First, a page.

Measles and chickenpox are pretty much household words. Other contagious rash-causing diseases of childhood, fifth disease, roseola, scarlet fever, and impetigo, may not have the same amount of name recognition, but lack of fame doesn't mean that they don't cause problems!
Fifth Disease (Erythema Infectiosum)
"I used to ask my students, 'Who was Dr. Fifth?'" says Paul F. Wehrle, M.D., professor emeritus in pediatrics at the University of Southern California. "They used to come up with some really interesting answers."
The real answer, however, is that there was no Dr. Fifth. The common name for erythema infectiosum came from its fifth position on a list developed in the early 1900's of childhood rash diseases. (Measles topped the list, followed by scarlet fever and rubella. Number four -- Filatow-Dukes disease -- turned out to be a mild form of scarlet fever.)
Those medical students weren't alone. Many people have never heard of fifth disease even though most have been infected with it.
Fifth disease doesn't make a lasting impression," says Thomas J. Torok, M.D., a specialist on erythema infectiosum with the national Centers for Disease Control. He explains that in many children the symptoms are mild, and in approximately 20 percent of those infected, there are no symptoms at all. "It's so mild, most mothers never remember that their children had it," he says.
Usually, the first symptoms of fifth disease -- low-grade fever and general feeling of malasise -- are indistinguishable from a mild case of the flu. Then, anywhere from seven to 10 days later, the rash will appear.
If anything about fifth disease can make a lasting impression, it's the distinctive "slapped cheek" appearance of the facial rash. The rash then spreads to the trunk and extremities, frequently developing a lacy pattern. The rash generally fades within two weeks, but external factors such as sun exposure, bathing, excitement, or exercise can cause it to reappear several weeks later.
Caused by the human parvovirus B19, there is no oral drug treatment for fifth disease. If the rash itches, "plain calamine lotion and cool water should provide enough relief," says John Lower, M.D., a pediatrician in private practice in Wheaton, MD.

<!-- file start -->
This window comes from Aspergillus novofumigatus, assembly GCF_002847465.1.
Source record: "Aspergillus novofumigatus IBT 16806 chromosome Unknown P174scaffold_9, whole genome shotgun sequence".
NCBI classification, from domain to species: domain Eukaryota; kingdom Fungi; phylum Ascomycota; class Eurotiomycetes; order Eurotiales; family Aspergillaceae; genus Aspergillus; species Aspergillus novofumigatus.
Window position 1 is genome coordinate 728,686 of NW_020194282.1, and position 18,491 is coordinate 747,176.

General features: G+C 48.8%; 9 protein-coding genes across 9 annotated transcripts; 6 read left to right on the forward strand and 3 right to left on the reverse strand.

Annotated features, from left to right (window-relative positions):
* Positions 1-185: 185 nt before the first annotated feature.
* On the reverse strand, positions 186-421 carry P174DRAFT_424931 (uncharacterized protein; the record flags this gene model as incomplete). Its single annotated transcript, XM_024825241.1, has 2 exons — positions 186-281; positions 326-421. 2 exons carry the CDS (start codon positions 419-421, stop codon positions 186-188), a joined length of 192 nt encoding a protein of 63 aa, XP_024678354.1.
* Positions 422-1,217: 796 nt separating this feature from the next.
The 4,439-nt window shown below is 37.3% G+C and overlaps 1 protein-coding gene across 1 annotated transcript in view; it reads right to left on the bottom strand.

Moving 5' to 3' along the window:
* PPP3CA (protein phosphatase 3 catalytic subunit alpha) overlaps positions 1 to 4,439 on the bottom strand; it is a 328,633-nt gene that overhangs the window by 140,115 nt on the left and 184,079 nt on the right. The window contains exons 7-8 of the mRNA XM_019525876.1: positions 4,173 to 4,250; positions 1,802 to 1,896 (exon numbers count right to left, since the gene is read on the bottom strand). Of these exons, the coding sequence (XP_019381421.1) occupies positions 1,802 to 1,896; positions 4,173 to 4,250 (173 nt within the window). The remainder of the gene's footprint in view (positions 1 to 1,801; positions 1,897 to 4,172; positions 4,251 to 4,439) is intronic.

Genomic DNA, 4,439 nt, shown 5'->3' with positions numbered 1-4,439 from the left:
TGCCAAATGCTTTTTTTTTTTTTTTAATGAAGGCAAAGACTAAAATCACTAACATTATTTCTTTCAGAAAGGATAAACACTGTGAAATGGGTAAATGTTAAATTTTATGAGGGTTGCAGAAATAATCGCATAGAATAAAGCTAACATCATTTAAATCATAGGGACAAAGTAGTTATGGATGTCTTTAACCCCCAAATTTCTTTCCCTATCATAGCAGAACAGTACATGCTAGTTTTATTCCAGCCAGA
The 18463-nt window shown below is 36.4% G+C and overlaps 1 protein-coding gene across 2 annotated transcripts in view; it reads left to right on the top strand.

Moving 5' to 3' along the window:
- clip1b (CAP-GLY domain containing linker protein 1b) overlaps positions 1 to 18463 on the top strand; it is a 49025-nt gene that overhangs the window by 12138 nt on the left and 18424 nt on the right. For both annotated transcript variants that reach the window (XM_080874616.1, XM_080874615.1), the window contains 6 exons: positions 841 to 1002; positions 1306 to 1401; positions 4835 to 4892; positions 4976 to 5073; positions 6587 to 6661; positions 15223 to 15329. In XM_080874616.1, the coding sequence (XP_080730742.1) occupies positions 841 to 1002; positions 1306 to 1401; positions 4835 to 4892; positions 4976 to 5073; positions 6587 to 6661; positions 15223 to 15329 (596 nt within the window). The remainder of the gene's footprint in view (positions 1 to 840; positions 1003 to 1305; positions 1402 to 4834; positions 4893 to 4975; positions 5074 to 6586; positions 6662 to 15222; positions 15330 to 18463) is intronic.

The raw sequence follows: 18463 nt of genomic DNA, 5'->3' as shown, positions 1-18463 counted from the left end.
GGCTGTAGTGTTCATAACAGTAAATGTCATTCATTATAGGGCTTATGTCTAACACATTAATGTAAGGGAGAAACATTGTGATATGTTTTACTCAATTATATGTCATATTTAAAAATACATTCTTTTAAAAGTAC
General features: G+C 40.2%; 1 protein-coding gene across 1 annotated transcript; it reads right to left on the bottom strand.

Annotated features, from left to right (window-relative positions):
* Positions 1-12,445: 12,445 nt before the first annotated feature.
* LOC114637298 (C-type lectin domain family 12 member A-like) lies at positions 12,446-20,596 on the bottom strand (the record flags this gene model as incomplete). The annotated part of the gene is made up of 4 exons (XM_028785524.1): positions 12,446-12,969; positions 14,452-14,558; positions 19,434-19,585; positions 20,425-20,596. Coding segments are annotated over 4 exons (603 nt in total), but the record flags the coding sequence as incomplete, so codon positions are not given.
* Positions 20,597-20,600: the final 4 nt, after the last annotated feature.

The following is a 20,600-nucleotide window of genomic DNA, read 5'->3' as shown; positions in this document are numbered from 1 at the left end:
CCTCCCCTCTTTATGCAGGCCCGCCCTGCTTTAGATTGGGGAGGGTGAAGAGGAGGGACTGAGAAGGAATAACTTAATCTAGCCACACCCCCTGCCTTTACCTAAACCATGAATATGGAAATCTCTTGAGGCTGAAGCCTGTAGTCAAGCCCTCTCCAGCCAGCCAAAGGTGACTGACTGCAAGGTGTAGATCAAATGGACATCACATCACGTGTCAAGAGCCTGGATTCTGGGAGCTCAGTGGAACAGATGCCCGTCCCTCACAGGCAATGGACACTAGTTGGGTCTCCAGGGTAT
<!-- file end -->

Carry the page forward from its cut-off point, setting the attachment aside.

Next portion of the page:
Most cases of fifth disease occur in children 5 to 14 years old, and outbreaks are more common during winter and spring. Once infected, a person has lifelong immunity.
For adults who passed through childhood without catching fifth disease, symptoms can be more severe, including arthritis and arthralgias (joint pains). Occasionally, these painful symptoms can last for years.
While not a serious infection among the general population, fifth disease can cause a life-threatening anemic reaction in certain people, such as those with sickle cell anemia.
According to CDC, fifth disease may increase the risk of miscarriage if a woman is infected during the first 20 weeks of pregnancy.
"The risk [of miscarriage] is small," says CDC's Torok. He explains that most adults are immune, since they were infected as children. In addition, even in those mothers who aren't immune, an infection doesn't automatically cause a miscarriage. There is no evidence that fifth disease causes any birth defects, according to CDC.
"More than 90 percent of women infected deliver healthy, term babies," says Torok.
Some physicians have recommended that if an outbreak of fifth disease occurs at a school, pregnant school employees should stay home for two to three weeks after the last case has been diagnosed.
"That's a totally illogical reaction," says Torok. "First of all, outbreaks can last for months. And second, the disease is in the community, not just the school. Staying away from the school accomplishes nothing."
Lowe, agrees, explaining that by the time the rash breaks out, the child is no longer contagious.
Roseola Infantum (Exanthem Subitum)
Roseola commonly starts with a high fever, frequently as high as 40 degrees Celsius (104 [degrees] Fahrenheit). The fever usually lasts for three to five days, although the very high temperatures may be intermittent. Roseola's high fevers are a common cause of febrile (feverish) convulsions during the first two years of life.
Although a convulsion can be quite frightening, especially for the parents, "they're not harmful," says Lowe. "A convulsion with fever is just the response of the immature brain to the rapid changes in temperature."
Except for the convulsions, children usually don't appear as sick as might be expected with such a high fever, says Lowe. On the fourth or fifth day the temperature drops to normal and then the rash suddenly appears.
"It's not like other rashes where first a few spots appear and slowly the rest of the body gets covered," says Lowe. "This pops up everywhere all at once, and disappears just as quickly."
Although the rash can last as long as two days, sometimes it can come and go in only a few hours. "If the baby gets it during the night, the parents may miss it completely," says Lowe. Also known as baby measles, 82 percent of all roseola cases occur in infants 6 to 24 months old.